And then finally, there’s a name for today that gets used a lot in the Episcopal Church: Doubting Thomas Sunday. Our Gospel reading from John is always the same, every year, and it features Thomas, the disciple who needed to see Jesus for himself in order to believe.

Thomas was a disciple of some renown in the years after the resurrection. Deacon Susie has preached to us in the past about his legendary journey to India, where you can still find today “Thomas Christians” as they’re sometimes called. In our Bible study Wednesday we got to talking about a Gospel attributed to the followers of Thomas. It’s called the Gospel of Thomas. It was found in 1945, in a cave in Egypt where it had been preserved for almost two thousand years. It was translated and published and gave us an incredible amount of insight into early Christianity.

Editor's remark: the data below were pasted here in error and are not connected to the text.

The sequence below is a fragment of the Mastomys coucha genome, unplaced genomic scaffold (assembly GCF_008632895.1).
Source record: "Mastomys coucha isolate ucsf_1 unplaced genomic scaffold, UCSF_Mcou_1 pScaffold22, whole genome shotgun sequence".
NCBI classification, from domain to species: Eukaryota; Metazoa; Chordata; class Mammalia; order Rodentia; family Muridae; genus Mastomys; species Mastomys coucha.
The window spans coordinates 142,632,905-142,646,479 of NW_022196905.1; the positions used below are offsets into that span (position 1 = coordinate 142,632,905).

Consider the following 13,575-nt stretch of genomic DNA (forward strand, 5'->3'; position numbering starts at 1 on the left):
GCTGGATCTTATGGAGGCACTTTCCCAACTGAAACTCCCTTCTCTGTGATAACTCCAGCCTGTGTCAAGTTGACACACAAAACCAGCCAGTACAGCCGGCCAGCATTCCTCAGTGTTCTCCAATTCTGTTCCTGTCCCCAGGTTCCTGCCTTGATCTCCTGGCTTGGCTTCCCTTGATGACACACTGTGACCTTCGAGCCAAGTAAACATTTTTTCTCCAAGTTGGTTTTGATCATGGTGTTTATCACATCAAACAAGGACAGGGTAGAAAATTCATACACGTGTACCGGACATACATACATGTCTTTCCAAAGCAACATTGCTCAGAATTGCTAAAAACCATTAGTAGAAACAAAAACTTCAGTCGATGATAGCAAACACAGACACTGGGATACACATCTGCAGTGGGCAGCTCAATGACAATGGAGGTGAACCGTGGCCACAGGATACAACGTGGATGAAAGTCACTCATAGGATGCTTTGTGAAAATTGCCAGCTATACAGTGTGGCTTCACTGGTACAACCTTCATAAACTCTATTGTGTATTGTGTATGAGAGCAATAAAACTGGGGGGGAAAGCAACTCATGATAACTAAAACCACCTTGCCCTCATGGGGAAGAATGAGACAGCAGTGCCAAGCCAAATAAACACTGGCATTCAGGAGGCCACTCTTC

Our four Gospels (Matthew Mark Luke and John) tell stories, parables, teachings, and miracles, and they’re set in Galilee and Judea. The Gospel of Thomas is more like a book of aphorisms, told by Jesus, aphorisms like:

“If you do not come to know yourselves, then you exist in poverty, and you are poverty.”

“Love your brother like your life! Protect him like the apple of your eye!”

“If two make peace with one another in one and the same house, (then) they will say to the mountain: ‘Move away,’ and it will move away.”

And finally one of my favorites, very Zen-like: “Become passers by.”

There is a theory in Christian scholarship that the writer of John’s Gospel was at odds with the writer (or writers) of Thomas’ Gospel. These two had different and competing ideas of who Jesus was, and we know who won: John’s Gospel has been published in every Bible for 1,700 years. Thomas’ Gospel was buried in a cave.